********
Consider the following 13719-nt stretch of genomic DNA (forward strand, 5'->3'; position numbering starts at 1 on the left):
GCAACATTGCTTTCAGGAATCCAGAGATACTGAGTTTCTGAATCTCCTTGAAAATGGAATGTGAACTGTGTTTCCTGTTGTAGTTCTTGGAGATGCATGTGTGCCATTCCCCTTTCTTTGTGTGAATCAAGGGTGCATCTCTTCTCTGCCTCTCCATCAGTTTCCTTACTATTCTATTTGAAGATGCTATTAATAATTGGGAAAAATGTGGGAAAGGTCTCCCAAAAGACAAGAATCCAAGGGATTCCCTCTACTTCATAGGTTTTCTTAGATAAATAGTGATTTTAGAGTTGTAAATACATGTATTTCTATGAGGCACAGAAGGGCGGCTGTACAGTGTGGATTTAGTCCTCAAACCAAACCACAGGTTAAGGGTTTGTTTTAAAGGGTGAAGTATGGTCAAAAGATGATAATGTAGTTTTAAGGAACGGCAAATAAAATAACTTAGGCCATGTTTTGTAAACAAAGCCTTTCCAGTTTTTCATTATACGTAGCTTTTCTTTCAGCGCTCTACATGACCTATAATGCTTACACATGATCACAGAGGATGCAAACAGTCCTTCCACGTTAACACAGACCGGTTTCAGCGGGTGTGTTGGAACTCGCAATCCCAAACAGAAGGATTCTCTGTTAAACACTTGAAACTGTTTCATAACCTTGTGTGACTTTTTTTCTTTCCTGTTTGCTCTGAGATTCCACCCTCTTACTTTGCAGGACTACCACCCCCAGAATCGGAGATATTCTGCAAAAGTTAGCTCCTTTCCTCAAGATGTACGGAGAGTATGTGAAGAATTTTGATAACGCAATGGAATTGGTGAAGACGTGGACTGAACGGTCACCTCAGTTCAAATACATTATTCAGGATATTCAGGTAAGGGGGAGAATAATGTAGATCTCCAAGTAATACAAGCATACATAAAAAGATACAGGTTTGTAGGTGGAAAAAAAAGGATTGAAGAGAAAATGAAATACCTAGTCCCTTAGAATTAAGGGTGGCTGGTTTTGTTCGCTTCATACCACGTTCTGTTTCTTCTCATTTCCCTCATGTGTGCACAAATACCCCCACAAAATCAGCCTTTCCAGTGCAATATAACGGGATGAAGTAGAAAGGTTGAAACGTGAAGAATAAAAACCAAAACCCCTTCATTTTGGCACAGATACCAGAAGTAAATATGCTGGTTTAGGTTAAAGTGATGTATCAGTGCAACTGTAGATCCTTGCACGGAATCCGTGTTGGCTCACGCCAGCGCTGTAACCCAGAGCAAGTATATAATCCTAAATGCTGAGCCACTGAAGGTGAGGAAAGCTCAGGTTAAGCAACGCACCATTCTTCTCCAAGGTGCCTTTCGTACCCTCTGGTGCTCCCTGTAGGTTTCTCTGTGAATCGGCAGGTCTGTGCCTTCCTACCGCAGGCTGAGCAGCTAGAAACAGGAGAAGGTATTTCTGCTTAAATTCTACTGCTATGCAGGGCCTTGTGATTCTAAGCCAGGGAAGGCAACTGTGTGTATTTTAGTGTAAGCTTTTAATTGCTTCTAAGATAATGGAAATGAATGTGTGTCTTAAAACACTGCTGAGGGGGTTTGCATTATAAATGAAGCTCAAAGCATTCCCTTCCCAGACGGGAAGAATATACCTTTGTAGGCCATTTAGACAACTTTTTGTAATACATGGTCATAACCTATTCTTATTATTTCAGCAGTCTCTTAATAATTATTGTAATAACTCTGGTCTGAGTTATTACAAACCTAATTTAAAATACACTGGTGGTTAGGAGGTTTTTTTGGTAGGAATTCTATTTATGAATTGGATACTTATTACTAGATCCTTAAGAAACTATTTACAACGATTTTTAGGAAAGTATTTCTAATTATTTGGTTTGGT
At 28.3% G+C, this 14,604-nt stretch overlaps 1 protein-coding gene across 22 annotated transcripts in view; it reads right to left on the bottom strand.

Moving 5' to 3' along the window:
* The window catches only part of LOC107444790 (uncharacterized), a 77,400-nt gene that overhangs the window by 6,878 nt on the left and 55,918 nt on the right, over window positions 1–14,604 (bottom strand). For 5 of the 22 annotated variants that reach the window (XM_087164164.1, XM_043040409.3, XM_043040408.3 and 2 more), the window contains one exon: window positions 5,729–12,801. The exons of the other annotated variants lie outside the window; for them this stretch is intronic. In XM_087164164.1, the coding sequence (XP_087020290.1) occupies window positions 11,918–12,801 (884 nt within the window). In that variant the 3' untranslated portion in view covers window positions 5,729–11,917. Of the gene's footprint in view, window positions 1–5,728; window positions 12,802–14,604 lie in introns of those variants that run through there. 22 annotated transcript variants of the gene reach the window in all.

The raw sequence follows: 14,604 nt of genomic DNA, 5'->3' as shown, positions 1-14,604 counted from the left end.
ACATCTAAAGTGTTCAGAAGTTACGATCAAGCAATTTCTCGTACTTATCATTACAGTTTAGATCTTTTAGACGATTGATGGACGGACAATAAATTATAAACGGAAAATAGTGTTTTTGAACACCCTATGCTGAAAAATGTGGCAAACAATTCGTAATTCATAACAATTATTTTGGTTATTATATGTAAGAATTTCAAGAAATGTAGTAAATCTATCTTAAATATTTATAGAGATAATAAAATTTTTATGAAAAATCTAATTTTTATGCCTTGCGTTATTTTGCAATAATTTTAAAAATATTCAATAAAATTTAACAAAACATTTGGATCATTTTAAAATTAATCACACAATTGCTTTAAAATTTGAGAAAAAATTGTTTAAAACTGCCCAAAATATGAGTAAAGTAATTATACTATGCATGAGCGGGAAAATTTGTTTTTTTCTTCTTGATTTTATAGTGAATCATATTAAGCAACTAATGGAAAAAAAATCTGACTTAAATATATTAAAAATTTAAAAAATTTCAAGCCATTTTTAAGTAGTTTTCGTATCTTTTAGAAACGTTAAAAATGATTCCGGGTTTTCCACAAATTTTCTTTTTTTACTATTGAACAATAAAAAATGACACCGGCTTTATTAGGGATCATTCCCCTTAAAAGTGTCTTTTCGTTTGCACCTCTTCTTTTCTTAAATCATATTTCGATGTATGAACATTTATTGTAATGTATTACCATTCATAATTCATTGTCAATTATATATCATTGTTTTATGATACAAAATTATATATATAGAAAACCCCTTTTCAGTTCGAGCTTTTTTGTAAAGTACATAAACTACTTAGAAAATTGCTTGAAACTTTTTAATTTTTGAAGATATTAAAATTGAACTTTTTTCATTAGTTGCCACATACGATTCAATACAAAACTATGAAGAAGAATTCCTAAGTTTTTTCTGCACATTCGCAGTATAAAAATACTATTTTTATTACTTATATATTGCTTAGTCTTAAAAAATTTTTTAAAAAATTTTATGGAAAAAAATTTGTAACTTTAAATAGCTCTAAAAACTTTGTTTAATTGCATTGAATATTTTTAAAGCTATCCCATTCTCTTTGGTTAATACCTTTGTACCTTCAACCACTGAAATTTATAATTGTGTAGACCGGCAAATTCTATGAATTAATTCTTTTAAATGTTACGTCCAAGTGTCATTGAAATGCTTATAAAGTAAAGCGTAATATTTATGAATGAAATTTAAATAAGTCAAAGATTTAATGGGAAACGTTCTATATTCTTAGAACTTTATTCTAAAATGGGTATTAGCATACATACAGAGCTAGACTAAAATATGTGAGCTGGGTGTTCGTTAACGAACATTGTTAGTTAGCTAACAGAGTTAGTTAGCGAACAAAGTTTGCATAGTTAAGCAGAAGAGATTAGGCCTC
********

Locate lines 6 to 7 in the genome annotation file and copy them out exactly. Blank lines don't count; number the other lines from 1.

The raw sequence follows: 14,604 nt of genomic DNA, 5'->3' as shown, positions 1-14,604 counted from the left end.
ACATCTAAAGTGTTCAGAAGTTACGATCAAGCAATTTCTCGTACTTATCATTACAGTTTAGATCTTTTAGACGATTGATGGACGGACAATAAATTATAAACGGAAAATAGTGTTTTTGAACACCCTATGCTGAAAAATGTGGCAAACAATTCGTAATTCATAACAATTATTTTGGTTATTATATGTAAGAATTTCAAGAAATGTAGTAAATCTATCTTAAATATTTATAGAGATAATAAAATTTTTATGAAAAATCTAATTTTTATGCCTTGCGTTATTTTGCAATAATTTTAAAAATATTCAATAAAATTTAACAAAACATTTGGATCATTTTAAAATTAATCACACAATTGCTTTAAAATTTGAGAAAAAATTGTTTAAAACTGCCCAAAATATGAGTAAAGTAATTATACTATGCATGAGCGGGAAAATTTGTTTTTTTCTTCTTGATTTTATAGTGAATCATATTAAGCAACTAATGGAAAAAAAATCTGACTTAAATATATTAAAAATTTAAAAAATTTCAAGCCATTTTTAAGTAGTTTTCGTATCTTTTAGAAACGTTAAAAATGATTCCGGGTTTTCCACAAATTTTCTTTTTTTACTATTGAACAATAAAAAATGACACCGGCTTTATTAGGGATCATTCCCCTTAAAAGTGTCTTTTCGTTTGCACCTCTTCTTTTCTTAAATCATATTTCGATGTATGAACATTTATTGTAATGTATTACCATTCATAATTCATTGTCAATTATATATCATTGTTTTATGATACAAAATTATATATATAGAAAACCCCTTTTCAGTTCGAGCTTTTTTGTAAAGTACATAAACTACTTAGAAAATTGCTTGAAACTTTTTAATTTTTGAAGATATTAAAATTGAACTTTTTTCATTAGTTGCCACATACGATTCAATACAAAACTATGAAGAAGAATTCCTAAGTTTTTTCTGCACATTCGCAGTATAAAAATACTATTTTTATTACTTATATATTGCTTAGTCTTAAAAAATTTTTTAAAAAATTTTATGGAAAAAAATTTGTAACTTTAAATAGCTCTAAAAACTTTGTTTAATTGCATTGAATATTTTTAAAGCTATCCCATTCTCTTTGGTTAATACCTTTGTACCTTCAACCACTGAAATTTATAATTGTGTAGACCGGCAAATTCTATGAATTAATTCTTTTAAATGTTACGTCCAAGTGTCATTGAAATGCTTATAAAGTAAAGCGTAATATTTATGAATGAAATTTAAATAAGTCAAAGATTTAATGGGAAACGTTCTATATTCTTAGAACTTTATTCTAAAATGGGTATTAGCATACATACAGAGCTAGACTAAAATATGTGAGCTGGGTGTTCGTTAACGAACATTGTTAGTTAGCTAACAGAGTTAGTTAGCGAACAAAGTTTGCATAGTTAAGCAGAAGAGATTAGGCCTC